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Today I decided to take a quick trip to a large, popular farmers market to get a few things that I can’t get as cheap anywhere else.  Though it was during his nap time (he didn’t seem tired at all), Sonshine was excited to get out of the house and frankly I was as well.

He was rather quiet during the car ride there so I had no indication of what was to come.  We got out of the car and he happily sat down in the cart.  I was surprised that the farmers market so crowded considering it was a weekday afternoon.  It was the perfect amount of people to witness my son act like a complete donkey and embarrass me like I’ve never been embarrassed before.  I would have rather tripped on my face or loudly farted than be looked at as a pathetic mom with an out of control toddler.

He wanted to push the cart and when I said no he started throwing our items around the cart.  This was already uncharacteristic behavior for him so I tried to keep a low profile by giving him a toy and talking to him in a really sweet voice.  He quickly went from LittleCrankyBoots to Toddzilla.  He screamed at the top of his lungs, tried to get out of the cart and yelled “no mommy!” at me several times.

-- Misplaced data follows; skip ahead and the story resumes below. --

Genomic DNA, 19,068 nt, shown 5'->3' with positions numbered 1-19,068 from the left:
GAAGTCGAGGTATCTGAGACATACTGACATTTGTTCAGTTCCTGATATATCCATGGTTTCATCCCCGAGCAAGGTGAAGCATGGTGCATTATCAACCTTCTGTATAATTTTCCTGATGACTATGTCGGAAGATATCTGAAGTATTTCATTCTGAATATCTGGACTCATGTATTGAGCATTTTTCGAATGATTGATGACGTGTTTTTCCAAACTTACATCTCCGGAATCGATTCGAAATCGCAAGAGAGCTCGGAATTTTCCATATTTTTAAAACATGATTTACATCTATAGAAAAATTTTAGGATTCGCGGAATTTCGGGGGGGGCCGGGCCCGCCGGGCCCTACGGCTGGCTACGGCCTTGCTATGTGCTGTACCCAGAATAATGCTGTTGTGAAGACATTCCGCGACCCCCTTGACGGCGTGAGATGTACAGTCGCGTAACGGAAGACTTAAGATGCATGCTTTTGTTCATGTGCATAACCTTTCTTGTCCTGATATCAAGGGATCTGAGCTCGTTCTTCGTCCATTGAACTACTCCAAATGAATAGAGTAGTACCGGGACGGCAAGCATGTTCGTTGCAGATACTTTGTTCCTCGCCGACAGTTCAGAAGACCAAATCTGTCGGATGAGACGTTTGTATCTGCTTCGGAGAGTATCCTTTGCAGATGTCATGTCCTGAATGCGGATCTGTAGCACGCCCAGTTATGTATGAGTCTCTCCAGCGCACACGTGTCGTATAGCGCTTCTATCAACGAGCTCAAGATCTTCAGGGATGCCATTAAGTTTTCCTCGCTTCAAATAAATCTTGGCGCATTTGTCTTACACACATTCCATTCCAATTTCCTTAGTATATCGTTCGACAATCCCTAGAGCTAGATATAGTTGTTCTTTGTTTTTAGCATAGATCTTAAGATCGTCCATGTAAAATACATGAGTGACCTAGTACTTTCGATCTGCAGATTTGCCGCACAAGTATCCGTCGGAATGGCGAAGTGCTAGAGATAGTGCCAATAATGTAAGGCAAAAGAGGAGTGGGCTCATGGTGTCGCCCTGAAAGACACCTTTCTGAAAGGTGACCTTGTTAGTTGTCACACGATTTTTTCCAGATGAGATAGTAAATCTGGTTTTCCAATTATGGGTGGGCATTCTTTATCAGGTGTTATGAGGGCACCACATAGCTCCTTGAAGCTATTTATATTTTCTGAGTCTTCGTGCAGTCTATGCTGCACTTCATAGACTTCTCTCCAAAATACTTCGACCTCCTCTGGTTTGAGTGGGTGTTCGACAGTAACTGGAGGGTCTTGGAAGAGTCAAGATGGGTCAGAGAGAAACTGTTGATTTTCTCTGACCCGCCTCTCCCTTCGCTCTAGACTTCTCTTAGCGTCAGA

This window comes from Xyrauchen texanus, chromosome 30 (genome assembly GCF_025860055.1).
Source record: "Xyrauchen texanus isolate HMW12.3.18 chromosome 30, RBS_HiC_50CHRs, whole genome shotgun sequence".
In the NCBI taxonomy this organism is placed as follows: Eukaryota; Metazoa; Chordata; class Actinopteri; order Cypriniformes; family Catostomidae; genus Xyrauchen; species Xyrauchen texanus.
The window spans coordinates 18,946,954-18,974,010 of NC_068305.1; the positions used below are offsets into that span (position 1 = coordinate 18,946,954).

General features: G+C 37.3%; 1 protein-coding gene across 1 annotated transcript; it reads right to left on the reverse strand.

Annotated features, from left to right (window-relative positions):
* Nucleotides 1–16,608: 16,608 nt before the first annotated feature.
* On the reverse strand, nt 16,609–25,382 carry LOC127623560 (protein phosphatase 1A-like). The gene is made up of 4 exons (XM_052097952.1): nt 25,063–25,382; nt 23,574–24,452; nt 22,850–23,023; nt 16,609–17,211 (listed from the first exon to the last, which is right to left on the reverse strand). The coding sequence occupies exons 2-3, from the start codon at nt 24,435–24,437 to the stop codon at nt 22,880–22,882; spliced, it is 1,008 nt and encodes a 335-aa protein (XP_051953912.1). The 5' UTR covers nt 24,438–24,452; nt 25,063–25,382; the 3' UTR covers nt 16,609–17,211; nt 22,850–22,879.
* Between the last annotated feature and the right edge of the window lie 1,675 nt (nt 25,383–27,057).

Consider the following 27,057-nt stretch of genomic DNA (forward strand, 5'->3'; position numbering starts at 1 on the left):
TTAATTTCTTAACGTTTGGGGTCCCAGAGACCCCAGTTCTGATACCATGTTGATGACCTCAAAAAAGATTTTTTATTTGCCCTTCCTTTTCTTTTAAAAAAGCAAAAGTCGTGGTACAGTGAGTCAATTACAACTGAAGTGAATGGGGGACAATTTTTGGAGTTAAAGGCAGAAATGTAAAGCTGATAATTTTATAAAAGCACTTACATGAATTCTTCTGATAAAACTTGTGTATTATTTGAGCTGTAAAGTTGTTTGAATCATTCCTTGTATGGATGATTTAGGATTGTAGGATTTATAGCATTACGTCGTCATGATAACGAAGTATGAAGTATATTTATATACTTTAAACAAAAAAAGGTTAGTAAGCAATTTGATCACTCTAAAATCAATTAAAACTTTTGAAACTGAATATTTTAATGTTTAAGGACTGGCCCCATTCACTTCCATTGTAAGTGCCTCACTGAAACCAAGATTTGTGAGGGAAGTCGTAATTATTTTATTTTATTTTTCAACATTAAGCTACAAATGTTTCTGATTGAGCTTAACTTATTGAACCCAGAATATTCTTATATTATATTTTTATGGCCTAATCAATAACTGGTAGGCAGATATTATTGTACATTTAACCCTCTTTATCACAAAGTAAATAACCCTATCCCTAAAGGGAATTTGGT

After quietly and nonchalantly waiting for him to calm down, I started to feel warm.  It was the heat from the deathray stares that I received from the other shoppers.  Disapproving looks, snarls, head shakes, pursed lips, “hmphs,” and other nonverbal judgments came hurling my way.  That’s when it hit me: I was THAT mom.  The mom with the out of control, heathen kid with no home training because clearly I wasn’t doing my job.  Three short years ago I would have been judging the hell outta THAT mom.  I wanted to completely disappear.  Just melt right into the floor.

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At that moment, a grandma came up to me and said, “honey, I have a few grown kids.  Just ignore him.  You can’t spank him or it will make it worse.  He’s a toddler; they’re crazy.  And don’t worry about these people, if they have kids they’ll understand and if they don’t well, they have no opinion.”  Bless her heart.  I was so thankful for her kind words.

So the next time I’m out and I see THAT mom, I’ll be sure to leave my judgments where they are and if we happen to catch each other’s eye, I’ll give her a kind “I totally understand,” smile and I’ll keep it moving as if her kid isn’t having a rough time.  It doesn’t make her kid (or mine) a bad kid because they are having a bad day.  Parenting is a lot of work when our kids are having good days, we certainly don’t need the extra pressure or judgment when times are tough.